Thanks for your response, Dane. You clearly know the Batman history much better than I do. I am not a comic book guy, just a viewer who is trying to make sense of the Batmans portrayed in film the past few decades. So, forgive me for being out of step with the historical batman, and thanks for filling out some details for us.
As you point out, Nolan depicts a batman that is out of step with prior films, but in step with comic books. And even it that is the case, surely you can appreciate the similarites between a postmodern hero and the historical batman. Despite my batman ignorance, the qualities that make Batman smack of postmodernity remain, and it is very fitting that they are brought out now, in a “postmodern age,” and not in the “modern age” of 80s.I like your description as a “pulp hero,” perhaps you could elaborate on that?
You write: “Batman is not motivated by the sentimental lie that Rachel would have married him had he given up the Bat. He finds comfort there, but little else.” Perhaps you are getting this interpretation from the comic book? The film certainly allows the status of their relationship and its impact on Batman’s motivation to figure much more prominently. Numerous references to the fact that, if he took of the mask, she would marry him. Then there is the card and at least two statements by batman that he will abandon the hero for her. He burns his stuff. And the closing scene depicts wayne telling alfred that she was going to wait for him, as he resolves to continue the fight. Seemed like a strong connection to me.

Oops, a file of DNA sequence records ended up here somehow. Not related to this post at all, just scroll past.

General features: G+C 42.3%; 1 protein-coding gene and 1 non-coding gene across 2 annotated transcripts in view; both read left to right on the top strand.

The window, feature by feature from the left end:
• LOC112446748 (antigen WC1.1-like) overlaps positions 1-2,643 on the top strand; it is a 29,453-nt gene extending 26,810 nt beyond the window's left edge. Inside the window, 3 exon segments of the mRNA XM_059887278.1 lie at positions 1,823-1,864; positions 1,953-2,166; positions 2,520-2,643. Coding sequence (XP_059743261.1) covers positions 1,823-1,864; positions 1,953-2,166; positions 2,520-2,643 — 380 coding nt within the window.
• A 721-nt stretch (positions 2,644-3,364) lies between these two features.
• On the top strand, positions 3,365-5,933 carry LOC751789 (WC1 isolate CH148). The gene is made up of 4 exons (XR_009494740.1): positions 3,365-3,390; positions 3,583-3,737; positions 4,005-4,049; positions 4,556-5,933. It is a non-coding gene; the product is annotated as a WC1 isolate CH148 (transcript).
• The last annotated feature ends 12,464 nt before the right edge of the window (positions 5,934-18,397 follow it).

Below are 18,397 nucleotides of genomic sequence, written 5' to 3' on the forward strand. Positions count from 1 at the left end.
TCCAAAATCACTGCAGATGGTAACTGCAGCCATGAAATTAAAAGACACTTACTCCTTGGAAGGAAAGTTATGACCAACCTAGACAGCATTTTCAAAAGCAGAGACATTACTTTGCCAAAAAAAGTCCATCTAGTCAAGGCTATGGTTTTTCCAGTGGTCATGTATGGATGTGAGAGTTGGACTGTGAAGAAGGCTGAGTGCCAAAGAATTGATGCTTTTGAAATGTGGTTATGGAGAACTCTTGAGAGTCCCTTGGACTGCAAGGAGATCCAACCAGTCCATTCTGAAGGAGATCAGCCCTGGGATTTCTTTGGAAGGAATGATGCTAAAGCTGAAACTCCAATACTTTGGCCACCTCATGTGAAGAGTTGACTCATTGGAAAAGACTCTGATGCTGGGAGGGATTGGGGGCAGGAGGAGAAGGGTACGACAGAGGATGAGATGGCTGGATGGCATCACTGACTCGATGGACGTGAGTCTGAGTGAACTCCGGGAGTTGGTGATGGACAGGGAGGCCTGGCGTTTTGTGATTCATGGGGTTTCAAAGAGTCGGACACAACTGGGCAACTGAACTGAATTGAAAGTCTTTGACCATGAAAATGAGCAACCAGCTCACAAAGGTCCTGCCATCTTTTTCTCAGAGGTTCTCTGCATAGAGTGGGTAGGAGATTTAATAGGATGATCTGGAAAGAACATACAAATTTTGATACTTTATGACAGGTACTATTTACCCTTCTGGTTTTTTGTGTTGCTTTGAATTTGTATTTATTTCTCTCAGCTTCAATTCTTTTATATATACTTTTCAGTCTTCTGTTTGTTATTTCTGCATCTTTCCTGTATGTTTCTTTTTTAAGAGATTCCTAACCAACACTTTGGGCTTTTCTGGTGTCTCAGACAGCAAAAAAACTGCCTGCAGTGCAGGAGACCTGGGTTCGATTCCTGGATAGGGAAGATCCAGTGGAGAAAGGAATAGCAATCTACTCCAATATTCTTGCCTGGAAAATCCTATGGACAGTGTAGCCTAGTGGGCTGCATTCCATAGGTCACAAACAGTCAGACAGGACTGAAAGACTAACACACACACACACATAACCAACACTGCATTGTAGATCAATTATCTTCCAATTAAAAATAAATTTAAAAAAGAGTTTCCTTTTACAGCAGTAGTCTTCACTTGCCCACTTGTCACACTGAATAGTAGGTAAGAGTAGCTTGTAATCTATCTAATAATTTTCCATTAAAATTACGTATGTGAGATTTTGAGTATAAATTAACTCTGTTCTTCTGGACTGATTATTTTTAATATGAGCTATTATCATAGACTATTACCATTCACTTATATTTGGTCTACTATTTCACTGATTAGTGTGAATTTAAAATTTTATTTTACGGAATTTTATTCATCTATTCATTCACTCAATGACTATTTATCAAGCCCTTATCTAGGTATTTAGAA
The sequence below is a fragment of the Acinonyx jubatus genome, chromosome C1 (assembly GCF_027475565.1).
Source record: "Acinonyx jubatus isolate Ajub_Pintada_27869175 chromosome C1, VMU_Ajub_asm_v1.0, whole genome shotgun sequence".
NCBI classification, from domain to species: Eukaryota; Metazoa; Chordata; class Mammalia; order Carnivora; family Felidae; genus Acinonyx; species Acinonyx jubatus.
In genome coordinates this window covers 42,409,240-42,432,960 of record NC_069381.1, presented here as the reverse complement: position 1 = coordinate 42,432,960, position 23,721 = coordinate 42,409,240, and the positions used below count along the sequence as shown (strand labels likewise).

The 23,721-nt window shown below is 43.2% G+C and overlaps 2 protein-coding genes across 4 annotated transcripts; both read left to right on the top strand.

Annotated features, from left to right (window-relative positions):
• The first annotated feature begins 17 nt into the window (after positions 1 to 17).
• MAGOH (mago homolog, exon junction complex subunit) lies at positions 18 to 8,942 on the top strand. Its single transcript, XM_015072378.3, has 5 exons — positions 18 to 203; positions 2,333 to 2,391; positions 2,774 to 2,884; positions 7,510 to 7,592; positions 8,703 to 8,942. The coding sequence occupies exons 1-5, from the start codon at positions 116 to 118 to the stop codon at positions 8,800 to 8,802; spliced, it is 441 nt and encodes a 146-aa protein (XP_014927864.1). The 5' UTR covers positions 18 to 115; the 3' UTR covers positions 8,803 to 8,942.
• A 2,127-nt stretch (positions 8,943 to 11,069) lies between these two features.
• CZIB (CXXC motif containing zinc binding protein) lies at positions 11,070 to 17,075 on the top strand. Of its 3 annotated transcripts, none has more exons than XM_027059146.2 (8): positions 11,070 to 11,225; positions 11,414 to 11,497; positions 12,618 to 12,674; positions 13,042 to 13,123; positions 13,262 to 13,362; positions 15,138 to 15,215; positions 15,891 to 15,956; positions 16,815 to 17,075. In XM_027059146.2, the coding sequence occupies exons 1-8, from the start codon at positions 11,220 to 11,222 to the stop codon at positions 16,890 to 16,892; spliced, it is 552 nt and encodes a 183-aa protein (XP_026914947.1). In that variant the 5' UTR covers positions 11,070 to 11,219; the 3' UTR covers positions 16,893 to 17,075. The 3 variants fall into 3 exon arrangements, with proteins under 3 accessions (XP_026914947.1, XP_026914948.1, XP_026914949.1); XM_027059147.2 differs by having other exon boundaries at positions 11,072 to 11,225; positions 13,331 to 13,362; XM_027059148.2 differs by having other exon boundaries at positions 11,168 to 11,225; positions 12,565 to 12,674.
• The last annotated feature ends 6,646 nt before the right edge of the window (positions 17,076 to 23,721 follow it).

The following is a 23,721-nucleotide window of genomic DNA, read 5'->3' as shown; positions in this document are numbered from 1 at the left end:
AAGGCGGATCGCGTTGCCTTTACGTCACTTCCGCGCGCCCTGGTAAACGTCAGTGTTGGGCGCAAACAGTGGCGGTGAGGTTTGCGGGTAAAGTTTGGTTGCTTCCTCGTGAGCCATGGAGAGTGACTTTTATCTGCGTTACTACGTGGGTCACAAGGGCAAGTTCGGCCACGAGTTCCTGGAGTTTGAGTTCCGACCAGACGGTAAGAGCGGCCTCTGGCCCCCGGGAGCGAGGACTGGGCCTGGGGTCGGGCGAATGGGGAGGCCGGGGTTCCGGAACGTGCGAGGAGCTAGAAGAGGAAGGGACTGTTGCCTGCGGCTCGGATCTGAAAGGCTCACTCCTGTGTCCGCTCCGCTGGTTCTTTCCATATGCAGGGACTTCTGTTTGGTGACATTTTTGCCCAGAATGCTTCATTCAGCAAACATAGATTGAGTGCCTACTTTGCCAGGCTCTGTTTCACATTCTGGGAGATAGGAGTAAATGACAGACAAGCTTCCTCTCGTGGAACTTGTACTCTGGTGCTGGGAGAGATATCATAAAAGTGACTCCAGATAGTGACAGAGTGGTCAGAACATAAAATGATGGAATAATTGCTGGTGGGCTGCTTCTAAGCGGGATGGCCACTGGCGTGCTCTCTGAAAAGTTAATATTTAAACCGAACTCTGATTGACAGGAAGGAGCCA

I attempted to comment on film, not batman history, and despite your claims as the piece being “christian ghetto,” I’ll stand by it. I attempted to deal honestly with the character issues of batman, and we do find in him a conflicted hero, one we can identify with. In my mind, Christian ghetto would have been to interpret batman as a great Christ figure. Instead, I tried to be honest about the sort of hero we have–violent, conflicted, unsure, sentimental, and so on. But I also gave him credit for taking the curse of Gotham, for being the villain instead of the “hero.” Sorry to disappoint.
Jonathan Dodsons last blog post..Preparing for Sunday on Saturday
Thanks for the gracious response. Not everyone is so cool under fire.
Re: “You clearly know the Batman history much better than I do”:
Don’t think I’m proud of that ^_^
Re: “I like your description as a ‘pulp hero,’ perhaps you could elaborate on that?”
A pulp hero either originates from or bears resemblance to the heroes of the pulp fiction of the early twentieth century. Pulp fiction, so named due to the extraordinarily cheap quality of the paper it was printed on, were usually lurid tales of adventure, mayhem, and derring-do. Several genres were catered to in this form—notably fantasy stories (like Conan or John Carter on Mars), adventure stories (like Tarzan), and detective/crime fiction (like the work of Raymond Chandler, Dashiell Hammett, and James M. Cain). The protagonists of these stories were often violent, morally ambiguous characters. These kinds of characters worked their way into Hollywood cinema as movie audiences became less and less enamoured with the wholly unbelievable and far-too-pure characterizations that had marked much of mainstream cinema in the Thirties. The film noir movement that began around 1941 was one such display of this disillusionment and was in earnest exploration before the postmodern movement began to effect cinema.